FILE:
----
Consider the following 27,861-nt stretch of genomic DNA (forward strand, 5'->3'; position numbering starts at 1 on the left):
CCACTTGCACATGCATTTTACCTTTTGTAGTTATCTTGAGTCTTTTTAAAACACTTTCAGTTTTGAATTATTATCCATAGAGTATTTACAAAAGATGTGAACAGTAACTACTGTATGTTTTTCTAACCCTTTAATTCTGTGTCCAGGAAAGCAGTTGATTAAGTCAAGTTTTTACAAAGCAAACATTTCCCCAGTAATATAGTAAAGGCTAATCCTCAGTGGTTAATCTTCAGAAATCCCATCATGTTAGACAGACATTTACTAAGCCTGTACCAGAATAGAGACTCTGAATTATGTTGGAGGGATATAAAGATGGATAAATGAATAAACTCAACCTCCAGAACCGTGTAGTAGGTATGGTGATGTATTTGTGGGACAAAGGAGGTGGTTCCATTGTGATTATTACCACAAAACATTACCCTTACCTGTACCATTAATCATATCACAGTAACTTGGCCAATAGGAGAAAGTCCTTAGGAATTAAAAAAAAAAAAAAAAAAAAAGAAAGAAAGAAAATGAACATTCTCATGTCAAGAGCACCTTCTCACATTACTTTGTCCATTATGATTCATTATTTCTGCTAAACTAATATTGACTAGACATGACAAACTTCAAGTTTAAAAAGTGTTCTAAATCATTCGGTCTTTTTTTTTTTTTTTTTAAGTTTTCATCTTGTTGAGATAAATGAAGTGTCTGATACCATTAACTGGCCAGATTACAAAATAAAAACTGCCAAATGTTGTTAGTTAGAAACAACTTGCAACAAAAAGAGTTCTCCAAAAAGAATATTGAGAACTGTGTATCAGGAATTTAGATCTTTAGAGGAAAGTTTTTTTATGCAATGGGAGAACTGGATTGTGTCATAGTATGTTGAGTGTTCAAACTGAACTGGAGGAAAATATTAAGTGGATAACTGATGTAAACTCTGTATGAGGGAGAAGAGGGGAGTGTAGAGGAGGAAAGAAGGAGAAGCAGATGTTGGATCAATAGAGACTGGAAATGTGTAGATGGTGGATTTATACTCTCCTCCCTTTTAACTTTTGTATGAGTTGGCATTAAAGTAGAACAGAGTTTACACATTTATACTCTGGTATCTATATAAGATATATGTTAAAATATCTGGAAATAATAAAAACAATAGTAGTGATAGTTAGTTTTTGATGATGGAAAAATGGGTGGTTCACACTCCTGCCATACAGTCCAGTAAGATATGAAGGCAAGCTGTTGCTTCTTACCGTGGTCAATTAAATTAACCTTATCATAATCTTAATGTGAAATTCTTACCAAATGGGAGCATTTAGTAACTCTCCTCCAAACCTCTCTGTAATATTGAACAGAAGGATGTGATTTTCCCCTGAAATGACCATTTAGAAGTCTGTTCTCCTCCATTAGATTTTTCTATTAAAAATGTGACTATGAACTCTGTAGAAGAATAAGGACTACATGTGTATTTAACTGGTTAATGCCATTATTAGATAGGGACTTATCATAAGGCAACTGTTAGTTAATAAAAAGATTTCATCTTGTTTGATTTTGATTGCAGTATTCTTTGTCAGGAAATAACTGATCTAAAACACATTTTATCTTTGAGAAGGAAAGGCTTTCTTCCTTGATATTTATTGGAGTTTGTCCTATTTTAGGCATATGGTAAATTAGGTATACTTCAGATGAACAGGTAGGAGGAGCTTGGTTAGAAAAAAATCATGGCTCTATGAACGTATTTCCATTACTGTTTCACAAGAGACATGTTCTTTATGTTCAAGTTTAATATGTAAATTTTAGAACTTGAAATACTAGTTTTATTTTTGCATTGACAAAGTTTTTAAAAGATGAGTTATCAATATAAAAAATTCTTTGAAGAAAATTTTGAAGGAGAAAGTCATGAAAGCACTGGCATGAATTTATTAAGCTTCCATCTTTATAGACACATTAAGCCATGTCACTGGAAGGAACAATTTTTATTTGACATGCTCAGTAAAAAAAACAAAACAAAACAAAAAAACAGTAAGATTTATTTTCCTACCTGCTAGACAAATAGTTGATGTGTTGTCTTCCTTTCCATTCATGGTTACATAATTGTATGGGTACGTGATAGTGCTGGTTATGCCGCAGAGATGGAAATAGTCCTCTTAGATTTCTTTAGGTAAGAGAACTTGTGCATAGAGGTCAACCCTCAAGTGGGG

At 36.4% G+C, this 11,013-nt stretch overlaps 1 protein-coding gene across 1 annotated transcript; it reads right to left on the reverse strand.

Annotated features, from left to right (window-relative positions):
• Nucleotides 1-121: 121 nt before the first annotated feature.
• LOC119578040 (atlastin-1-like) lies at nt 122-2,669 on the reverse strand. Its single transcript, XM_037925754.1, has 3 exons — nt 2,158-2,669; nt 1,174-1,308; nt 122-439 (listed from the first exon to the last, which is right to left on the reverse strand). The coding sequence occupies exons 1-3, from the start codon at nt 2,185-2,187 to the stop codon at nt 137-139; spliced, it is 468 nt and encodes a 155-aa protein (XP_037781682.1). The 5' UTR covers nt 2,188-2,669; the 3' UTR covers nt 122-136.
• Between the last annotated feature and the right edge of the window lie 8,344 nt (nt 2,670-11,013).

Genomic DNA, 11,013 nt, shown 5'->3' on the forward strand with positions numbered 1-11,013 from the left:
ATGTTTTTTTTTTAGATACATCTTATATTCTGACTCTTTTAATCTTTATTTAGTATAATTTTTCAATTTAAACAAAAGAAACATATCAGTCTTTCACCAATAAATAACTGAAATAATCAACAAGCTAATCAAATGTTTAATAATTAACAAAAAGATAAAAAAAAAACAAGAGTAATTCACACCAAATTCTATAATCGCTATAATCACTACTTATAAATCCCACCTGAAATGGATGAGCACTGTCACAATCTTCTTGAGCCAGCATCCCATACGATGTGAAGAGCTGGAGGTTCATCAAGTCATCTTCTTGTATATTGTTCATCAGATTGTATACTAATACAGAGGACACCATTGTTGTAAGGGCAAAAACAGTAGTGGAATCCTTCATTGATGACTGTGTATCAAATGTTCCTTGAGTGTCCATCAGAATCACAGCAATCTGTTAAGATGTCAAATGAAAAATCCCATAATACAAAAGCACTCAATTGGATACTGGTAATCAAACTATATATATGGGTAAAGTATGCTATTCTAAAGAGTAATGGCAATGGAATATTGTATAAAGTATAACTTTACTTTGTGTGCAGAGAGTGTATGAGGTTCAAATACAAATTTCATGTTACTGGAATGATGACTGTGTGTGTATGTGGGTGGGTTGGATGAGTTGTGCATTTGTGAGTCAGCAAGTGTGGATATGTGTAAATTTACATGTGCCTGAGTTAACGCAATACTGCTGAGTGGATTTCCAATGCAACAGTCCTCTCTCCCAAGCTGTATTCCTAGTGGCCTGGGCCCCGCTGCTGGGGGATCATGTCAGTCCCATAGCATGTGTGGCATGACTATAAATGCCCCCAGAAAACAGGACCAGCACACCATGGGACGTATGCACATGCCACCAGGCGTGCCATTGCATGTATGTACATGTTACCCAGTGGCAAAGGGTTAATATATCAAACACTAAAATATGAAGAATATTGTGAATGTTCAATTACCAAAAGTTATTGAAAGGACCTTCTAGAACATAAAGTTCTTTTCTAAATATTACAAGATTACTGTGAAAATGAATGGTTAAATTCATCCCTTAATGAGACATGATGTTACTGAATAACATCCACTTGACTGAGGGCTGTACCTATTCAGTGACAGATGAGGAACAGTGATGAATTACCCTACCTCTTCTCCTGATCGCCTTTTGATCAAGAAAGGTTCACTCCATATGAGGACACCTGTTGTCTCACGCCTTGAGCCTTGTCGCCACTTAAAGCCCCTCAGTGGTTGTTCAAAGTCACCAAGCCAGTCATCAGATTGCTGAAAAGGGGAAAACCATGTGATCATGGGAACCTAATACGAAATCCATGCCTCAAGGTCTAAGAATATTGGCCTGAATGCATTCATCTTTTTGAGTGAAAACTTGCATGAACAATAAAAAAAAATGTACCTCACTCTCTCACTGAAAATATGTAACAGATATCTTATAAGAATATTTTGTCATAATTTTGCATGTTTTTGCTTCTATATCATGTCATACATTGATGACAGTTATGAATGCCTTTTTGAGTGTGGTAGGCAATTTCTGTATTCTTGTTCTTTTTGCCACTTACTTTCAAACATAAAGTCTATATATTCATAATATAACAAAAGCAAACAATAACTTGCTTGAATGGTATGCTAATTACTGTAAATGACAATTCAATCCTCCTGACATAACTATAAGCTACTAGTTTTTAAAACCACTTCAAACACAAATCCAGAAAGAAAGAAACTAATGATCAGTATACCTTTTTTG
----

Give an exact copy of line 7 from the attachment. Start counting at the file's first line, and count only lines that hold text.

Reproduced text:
• Between the last annotated feature and the right edge of the window lie 8,344 nt (nt 2,670-11,013).